Floating piston wrist pin

Discussion in 'The Garage' started by svejkovat, Apr 9, 2012.

  1. svejkovat

    svejkovat Been here awhile

    Joined:
    Jun 23, 2009
    Oddometer:
    856
    I'm replacing the bronze bushing in an old two stroke. Somethings got me curious. I've pressed the bushing in the rod and honed it so that the wrist pin is just right in it. I install it and notice that it floats/rotates as freely in the aluminum piston as it does in the bronze bushing. Seems odd. Is this right? It must be since there are evidently oil access holes under the piston skirt to the wrist pin where you'd expect them to be if this was a bearing surface. You'd think that it would have been engineered so that the wrist pin presses into the aluminum snugly so that it was forced to rotate within the replaceable bronze connecting rod bushing.

    What's up?
    #1
  2. Tosh Togo

    Tosh Togo Long timer

    Joined:
    Nov 21, 2010
    Oddometer:
    1,594
    What bike/engine is this?.
    #2
  3. Benesesso

    Benesesso Long timer

    Joined:
    Jul 29, 2008
    Oddometer:
    9,898
    Location:
    West of Phoenix, Arizona
    The pin stays nearly stationary in the piston because of its inertia. The rod has no choice but to swing back and forth and rotate on the pin, but the pin resists rotating back and forth so fast.
    #3
  4. mudgepondexpress

    mudgepondexpress Long timer

    Joined:
    Jan 11, 2007
    Oddometer:
    1,175
    Location:
    Spokane, WA
    You have a full floating pin...not uncommon.

    You can float either or both...but full floating has the least friction (but possibly the most wear).

    Kenny
    #4
  5. Beezer

    Beezer Long timer

    Joined:
    Oct 26, 2004
    Oddometer:
    6,005
    Location:
    Anchorage, formerly Spenard (hub of the universe)
    Every aircraft piston engine I have worked on (hundreds) has them. Even a light press fit into the aluminum piston becomes a loose fit at operating temps. On aircraft the pin is prevented from hitting the cylinder walls by aluminum buttons... some are pressed in with an interference fit and some are just a plug.
    #5
  6. ragtoplvr

    ragtoplvr Long timer

    Joined:
    Oct 18, 2007
    Oddometer:
    6,724
    Location:
    central USA
    that is the way they are supposed to be. Wherever the lowest combination of friction and inertia occurs determines who and how much, in practice the pin moves more on the wrist pin bearing but there is movement in the piston. This combination is lowest in friction loss, and under poor lubrication conditions which ever bearing has the most lubrication moves. Having seen several 2 strokes run without oil, I have never seen the wrist pin bearings fail. Usually the rod or the piston galls up.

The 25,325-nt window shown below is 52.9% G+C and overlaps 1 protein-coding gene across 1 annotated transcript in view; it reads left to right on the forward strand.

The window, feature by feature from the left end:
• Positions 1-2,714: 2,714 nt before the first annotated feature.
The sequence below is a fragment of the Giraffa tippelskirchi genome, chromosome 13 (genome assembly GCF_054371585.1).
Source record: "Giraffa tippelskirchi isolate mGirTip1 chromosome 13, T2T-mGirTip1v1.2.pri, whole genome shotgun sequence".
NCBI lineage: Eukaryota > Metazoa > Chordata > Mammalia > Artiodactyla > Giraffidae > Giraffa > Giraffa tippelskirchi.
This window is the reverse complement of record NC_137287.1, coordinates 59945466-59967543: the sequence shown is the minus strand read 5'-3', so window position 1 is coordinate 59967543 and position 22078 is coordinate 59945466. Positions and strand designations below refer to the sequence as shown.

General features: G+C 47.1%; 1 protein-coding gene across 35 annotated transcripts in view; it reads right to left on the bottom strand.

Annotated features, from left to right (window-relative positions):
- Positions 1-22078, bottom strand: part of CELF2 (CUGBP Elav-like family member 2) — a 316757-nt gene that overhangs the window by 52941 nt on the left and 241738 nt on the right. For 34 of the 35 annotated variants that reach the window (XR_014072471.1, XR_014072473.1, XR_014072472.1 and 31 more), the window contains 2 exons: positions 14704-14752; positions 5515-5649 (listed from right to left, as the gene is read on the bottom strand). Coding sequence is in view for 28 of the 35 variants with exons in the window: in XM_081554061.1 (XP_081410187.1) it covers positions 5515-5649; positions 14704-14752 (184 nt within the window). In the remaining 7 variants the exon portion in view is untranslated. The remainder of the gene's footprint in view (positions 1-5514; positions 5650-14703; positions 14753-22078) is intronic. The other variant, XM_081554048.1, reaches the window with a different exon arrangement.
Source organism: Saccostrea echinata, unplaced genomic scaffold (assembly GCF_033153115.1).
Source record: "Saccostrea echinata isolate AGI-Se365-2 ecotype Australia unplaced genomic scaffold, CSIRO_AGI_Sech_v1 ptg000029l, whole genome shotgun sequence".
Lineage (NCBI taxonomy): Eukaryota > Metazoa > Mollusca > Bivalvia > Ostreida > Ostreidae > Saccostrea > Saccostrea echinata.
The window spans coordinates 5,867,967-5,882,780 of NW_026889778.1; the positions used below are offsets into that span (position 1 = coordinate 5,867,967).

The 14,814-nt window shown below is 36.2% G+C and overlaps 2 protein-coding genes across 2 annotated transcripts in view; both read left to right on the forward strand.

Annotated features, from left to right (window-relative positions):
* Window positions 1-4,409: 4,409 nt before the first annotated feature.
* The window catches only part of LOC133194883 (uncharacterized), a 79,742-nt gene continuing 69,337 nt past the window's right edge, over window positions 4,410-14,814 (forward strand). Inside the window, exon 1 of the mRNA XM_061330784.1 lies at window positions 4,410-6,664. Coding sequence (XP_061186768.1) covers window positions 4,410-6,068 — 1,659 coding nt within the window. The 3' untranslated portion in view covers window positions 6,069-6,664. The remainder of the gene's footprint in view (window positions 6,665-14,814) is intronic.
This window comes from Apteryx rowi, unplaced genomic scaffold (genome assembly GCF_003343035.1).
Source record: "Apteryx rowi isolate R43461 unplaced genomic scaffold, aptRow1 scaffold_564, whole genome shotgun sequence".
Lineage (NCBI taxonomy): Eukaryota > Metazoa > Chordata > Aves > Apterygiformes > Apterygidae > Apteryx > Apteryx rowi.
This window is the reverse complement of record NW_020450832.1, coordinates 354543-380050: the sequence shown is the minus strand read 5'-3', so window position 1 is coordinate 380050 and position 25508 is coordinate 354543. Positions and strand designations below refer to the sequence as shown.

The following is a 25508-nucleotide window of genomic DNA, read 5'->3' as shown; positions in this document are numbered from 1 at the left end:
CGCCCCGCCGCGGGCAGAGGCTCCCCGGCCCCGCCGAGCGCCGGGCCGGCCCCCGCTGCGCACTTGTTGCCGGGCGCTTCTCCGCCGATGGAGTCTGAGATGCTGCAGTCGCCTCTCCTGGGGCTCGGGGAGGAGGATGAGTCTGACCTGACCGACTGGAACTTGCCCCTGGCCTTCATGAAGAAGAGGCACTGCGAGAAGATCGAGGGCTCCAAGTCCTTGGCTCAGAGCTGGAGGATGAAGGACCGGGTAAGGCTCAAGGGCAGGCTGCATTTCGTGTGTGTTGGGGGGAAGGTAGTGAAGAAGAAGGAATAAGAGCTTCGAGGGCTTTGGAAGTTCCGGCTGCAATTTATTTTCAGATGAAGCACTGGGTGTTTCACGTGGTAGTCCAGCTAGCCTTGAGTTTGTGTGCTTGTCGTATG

Rod
    #6
  7. Wolfgang55

    Wolfgang55 Long timer

    Joined:
    Dec 24, 2006
    Oddometer:
    3,531
    Location:
    Next to Rio Bravo
    This info is good stuff.

    Why did you go to a different material for the bushing?
    #7
  8. svejkovat

    svejkovat Been here awhile

    Joined:
    Jun 23, 2009
    Oddometer:
    856
    [​IMG]

    The innards of a 2 speed Puch 50cc moped engine. Wonderfully simple. Two centrifugal clutches inside the bell and a sprag clutch inside the first gear ring. First gear drives the second gear clutch until it expands, takes over duty on the bell, sprag releases the first gear ring. The thinner bell is driven by the starter cone clutch when you pull the handlebar lever. Wish I'd added a quarter or a coke can or something for perspective. That piston is about the size of a small aspirin bottle.

    I didn't go to a different material on the piston wrist. This has bronze sleeve on top and needles on the con rod bottom end. At 2HP the bronze was adequate for 11,000 miles and takes, literally, 20 minutes to replace. All the work was in lathing one to fit. 12mm ID 14mm OD is not stock anywhere I could find.

    Ordered replacement bearings for it via this site....http://www.locateballbearings.com/Search
    ...which (so far) I highly recommend. If you have part number, they've got your bearing and at good prices. Phone help was quick and good. They even stocked the STEYR (might as well keep it OEM) originals. The STEYR's were actually less than the no-name chinese bearings stocked by the moped vendors.

    Here's to another 11,000 miles of fun! I ride this thing as much as any of my other bikes during the summer. I'm blessed with almost no need to ever look "cool". But ironically, I get more admiring questions and thumbs up when beating around on this thing than anything else.
    #8
  9. ericrat

    ericrat Long timer

    Joined:
    May 18, 2007
    Oddometer:
    1,230
    Location:
    Cincinnati, OH
    Nice to see that old piston with a proper, long skirt for modesty. Those new fangled pistons, why the only thing modest about them is the amount of material in the skirts. They go around flashing their pin bosses to anybody who cares to glance.
    #9